Using Science in a Political World: The Importance of Transparency in Natural Resource Regulation
RESCUING SCIENCE FROM POLITICS, Wendy Wagner, Rena Steinzor, eds., Cambridge University Press, July 2006
Posted: 8 Jun 2006
The process of using scientific information to make natural resource policy decisions is a complex one necessarily involving both political and scientific judgments. The fundamental challenge is to ensure that political judgments match societal goals and remain accountable to the public, while scientific judgments match our best understanding of the natural world and remain accountable to the relevant scientific community. Transparency is an important tool for ensuring both types of accountability. Transparency about who makes regulatory decisions, about the scientific basis for those decisions, and especially about the value choices made in the translation step from science to policy are essential to the effective use of scientific information in the political world of policymaking.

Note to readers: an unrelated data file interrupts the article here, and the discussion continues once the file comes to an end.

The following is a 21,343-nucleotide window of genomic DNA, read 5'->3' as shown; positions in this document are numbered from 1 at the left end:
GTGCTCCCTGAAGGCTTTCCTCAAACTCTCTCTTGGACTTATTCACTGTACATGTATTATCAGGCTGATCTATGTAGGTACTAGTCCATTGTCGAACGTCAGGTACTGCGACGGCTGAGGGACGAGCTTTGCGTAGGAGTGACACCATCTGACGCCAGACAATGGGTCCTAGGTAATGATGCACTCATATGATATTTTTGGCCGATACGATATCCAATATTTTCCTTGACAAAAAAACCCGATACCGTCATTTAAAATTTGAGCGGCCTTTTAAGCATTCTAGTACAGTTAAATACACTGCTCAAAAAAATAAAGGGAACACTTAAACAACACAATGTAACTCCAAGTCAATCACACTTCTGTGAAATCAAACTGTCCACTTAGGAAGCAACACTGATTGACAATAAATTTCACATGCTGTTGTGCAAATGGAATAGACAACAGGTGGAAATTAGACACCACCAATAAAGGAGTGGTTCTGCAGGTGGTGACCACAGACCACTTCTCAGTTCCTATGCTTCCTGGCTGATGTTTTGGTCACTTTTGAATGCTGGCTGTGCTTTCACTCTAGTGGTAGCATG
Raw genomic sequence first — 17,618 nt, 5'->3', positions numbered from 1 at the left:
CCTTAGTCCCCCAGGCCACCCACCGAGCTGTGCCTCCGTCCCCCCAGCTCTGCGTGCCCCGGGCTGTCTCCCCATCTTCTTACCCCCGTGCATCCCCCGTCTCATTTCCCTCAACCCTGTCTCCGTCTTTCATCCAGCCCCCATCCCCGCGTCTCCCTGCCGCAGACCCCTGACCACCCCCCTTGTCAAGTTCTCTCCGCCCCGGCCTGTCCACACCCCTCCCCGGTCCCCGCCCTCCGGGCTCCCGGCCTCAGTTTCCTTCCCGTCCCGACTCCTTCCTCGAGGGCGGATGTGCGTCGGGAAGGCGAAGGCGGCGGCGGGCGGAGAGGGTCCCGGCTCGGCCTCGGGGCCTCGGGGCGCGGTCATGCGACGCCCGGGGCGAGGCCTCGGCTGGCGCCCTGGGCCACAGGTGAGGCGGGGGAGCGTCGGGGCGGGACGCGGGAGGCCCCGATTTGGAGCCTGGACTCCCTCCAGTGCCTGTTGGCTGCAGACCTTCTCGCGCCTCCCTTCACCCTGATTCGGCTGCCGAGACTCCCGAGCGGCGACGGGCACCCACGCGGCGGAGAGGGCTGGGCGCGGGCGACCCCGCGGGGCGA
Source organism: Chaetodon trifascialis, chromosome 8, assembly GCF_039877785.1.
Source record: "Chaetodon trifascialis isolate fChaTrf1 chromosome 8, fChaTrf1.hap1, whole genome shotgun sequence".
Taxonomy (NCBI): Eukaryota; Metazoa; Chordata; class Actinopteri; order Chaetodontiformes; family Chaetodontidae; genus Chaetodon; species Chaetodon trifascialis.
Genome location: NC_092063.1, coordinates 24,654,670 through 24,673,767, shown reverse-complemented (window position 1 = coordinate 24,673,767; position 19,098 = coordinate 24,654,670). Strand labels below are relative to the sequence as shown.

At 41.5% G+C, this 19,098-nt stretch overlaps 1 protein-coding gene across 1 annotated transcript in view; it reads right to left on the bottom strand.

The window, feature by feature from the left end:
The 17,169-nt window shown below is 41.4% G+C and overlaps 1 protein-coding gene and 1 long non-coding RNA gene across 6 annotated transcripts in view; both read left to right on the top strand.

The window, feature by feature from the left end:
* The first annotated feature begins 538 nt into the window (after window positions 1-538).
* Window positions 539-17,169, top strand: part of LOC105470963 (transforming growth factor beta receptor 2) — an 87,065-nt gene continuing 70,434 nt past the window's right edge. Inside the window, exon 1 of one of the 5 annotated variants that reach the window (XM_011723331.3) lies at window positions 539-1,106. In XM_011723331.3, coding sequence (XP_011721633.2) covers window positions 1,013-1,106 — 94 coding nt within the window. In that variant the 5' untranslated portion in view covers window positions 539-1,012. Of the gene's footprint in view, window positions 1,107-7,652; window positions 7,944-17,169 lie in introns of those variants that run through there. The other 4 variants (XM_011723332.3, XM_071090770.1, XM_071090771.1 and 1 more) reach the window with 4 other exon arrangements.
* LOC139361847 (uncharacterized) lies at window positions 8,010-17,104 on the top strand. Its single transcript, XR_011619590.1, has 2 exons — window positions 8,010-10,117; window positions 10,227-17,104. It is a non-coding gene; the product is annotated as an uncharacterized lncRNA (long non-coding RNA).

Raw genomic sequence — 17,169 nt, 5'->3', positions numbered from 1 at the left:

Yet transparency is notably lacking in natural resource regulatory decisions that bridge the worlds of science and policy. In particular, the value choices underlying those decisions are often hidden. In addition, it is often very difficult for outsiders to discover what role agency scientific advice ultimately played in a decision, or even what the substance of that advice was. I argue that the courts can and should address both problems, the first by applying well established principles of administrative law to demand that regulatory agencies reveal and explain their value choices, and the second by limiting the use of the deliberative process privilege to prevent disclosure of scientific reports and recommendations.
JEL Classification: K23, K32
Suggested Citation: Suggested Citation